French unions threaten to cut off electricity in dispute over pension reform

As unions prepare for a second day of strike action against planned pension reform, members of the hardline CGT union have threatened to cut off the electricity supply.

French unions threaten to cut off electricity in dispute over pension reform
CGT-mines energies general secretary Sebastien Menesplier has threatened 'direct action' in the pensions battle. Photo by Thomas SAMSON / AFP

France’s eight union federations are united in opposition to planned pension reforms, which include raising the pension age from 62 to 64, and official actions are concentrated on strikes and demonstrations.

Calendar: French pension reform strikes

But some members of the hardline CGT union are threatening more direct action – including cutting off the electricity supply to certain French towns.

The union CGT des mines et de l’énergie, which represents workers in the state electricity supplier, is calling for direct action, with Secretary General Sebastien Menesplier telling BFMTV: “The strike is good but it is no longer enough.”

He called for: “Action and actions that can be seen, that have an impact upon those who support the government and the laws of social regression.”

You can hear The Local team discussing the ongoing strike action in our Talking France podcast – download it HERE or listen on the link below.

The union had previously threatened to cut off the power to any town that elected an MP who supports the planned pension reform – during strikes on January 19th, two towns lost power for a couple of hours; Massy in Essonne (greater Paris) and Chaumont in Haute-Marne (northern France).

Labour minister Olivier Dussopt responded: “A number of actions envisaged are not militant protests, but rather crimes.”

During the strikes of 2019 – which were also over pension reform – CGT members staged short power cuts at several sports grounds during matches.

Members of the CGT who work at oil refineries have already announced extra days of strike action, in addition to the mass strike days, and are threatening to blockade refineries and cut off supplies of petrol and diesel to service stations.

The first mass strike on January 19th saw very limited service on trains across France and public transport in cities, while many schools closed down as teachers walked out. A second mass strike is planned for Tuesday, January 31st.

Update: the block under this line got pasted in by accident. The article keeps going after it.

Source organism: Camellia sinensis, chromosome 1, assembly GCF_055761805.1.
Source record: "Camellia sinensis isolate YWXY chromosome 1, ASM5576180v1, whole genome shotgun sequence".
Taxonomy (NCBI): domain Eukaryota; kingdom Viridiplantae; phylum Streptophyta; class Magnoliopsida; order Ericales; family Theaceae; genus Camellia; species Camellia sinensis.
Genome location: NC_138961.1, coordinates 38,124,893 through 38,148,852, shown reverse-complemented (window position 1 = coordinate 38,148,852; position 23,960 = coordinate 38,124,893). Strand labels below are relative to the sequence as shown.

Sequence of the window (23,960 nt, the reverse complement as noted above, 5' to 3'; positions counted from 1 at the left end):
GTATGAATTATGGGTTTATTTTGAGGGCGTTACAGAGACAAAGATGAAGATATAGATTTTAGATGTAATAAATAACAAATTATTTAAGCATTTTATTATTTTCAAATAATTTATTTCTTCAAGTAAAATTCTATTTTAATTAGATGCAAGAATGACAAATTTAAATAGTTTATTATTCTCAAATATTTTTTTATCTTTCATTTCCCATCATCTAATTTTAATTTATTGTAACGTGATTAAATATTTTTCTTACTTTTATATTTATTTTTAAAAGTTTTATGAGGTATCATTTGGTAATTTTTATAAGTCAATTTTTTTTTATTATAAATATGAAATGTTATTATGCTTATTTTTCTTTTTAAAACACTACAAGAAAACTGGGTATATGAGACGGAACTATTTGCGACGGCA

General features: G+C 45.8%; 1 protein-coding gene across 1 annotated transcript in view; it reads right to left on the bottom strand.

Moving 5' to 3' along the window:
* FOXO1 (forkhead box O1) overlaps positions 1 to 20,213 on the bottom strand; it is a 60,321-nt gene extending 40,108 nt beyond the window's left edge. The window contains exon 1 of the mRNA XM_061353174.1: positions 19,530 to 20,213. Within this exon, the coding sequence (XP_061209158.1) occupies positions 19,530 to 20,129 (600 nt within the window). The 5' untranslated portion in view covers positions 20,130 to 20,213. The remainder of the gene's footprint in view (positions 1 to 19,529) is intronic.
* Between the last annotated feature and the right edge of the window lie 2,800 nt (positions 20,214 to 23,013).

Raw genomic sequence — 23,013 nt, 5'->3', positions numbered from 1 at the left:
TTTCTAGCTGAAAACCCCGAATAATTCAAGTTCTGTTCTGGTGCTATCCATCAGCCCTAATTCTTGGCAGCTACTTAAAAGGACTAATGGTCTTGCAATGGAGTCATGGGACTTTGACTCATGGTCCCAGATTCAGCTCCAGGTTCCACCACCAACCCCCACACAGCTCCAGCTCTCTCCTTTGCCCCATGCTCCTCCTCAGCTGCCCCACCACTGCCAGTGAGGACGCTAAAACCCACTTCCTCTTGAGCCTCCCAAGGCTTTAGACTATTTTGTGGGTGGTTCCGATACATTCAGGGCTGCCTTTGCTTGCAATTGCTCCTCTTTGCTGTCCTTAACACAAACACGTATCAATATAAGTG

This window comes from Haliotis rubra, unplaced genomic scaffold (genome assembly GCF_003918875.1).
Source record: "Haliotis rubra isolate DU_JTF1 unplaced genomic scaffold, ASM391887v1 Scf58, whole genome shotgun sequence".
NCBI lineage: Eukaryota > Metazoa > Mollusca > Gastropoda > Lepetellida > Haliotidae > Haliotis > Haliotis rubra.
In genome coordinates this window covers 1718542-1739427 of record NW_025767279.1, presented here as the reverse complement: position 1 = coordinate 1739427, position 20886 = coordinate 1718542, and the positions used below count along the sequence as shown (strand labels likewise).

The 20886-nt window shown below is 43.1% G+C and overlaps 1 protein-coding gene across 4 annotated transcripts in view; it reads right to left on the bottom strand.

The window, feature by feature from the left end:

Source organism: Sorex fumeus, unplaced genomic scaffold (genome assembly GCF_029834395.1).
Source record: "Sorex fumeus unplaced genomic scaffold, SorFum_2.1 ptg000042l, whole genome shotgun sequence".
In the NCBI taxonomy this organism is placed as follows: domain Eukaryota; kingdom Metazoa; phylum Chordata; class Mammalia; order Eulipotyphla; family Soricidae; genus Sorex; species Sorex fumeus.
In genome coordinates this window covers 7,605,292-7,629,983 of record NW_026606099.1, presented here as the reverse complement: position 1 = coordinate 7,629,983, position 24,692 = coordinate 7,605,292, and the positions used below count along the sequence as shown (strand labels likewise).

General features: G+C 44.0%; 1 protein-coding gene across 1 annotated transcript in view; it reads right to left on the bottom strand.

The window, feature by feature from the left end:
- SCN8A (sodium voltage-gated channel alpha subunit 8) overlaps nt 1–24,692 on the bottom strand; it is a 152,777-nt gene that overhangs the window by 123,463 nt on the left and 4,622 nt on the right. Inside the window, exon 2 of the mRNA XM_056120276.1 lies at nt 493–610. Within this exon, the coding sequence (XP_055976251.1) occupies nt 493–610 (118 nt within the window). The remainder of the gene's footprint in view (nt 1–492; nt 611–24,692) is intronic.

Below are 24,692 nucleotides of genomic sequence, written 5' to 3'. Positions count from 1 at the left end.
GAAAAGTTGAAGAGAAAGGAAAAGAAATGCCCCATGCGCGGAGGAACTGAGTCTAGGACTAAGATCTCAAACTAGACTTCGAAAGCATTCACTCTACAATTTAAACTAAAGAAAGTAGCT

READ ALSO Do French unions still have the power to stop a government in its tracks?

Member comments

  1. If they think cutting power to towns will win them support, they are mistaken. This should be written into law as a crime and the offenders punished. Far too many services (medical in particular) are dependent on power supply and holding communities hostage in this way is not an acceptable form of protest.

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Macron gives ground to allies in unpopular pension reform bid

President Emmanuel Macron's government on Sunday offered a concession on contested French pension reforms, seeking to shore up support from prospective right-wing allies ahead of the parliamentary debate.

Macron gives ground to allies in unpopular pension reform bid

People who began work between the ages of 20 and 21 will be able to retire at 63, Prime Minister Elisabeth Borne told the JDD weekly, rather than the headline age of 64 that has unions and large swathes of the public bristling.

“We hear the request” of MPs from the conservative Republicans party, whose votes are needed to make up a majority for the reform, Borne said.

Republicans leader Eric Ciotti had earlier told the Parisien newspaper that the change would “secure a very large majority” of his MPs.

Although re-elected to the presidency last year, Macron also lost his parliamentary majority and has been forced either to cobble together compromises or ram through laws using an unpopular constitutional side door.

But he has stuck to the widely disliked pension reform, against which hundreds of thousands of people demonstrated and many workers went on strike in two days of mass action so far, with more planned on February 7 and 11.

READ ALSO: What to expect from Tuesday’s strike in France

Meanwhile the left-wing opposition in parliament has submitted thousands of amendments to stymie debate on the law.

Borne also acknowledged demands from the Republicans and Macron’s Democratic Movement allies for a 2027 review of the reform, which aims to bring the pensions system out of deficit by 2030.

And she said the government would pile pressure on companies to end the practice of letting go of older employees, which leaves many struggling to find work in their final years before pension age.

READ ALSO: 5 minutes to understand French pension reform

“Too often, companies stop training and recruiting older people,” Borne said.

“It’s shocking for the employees and it’s a loss to deprive ourselves of their skills.”

Government plans will force companies to regularly publish details of how many older workers they employ, with Labour Minister Olivier Dussopt on Saturday trailing financial penalties for those which fail to do so.

READ ALSO: ANALYSIS: Who is winning the battle over French pension reform?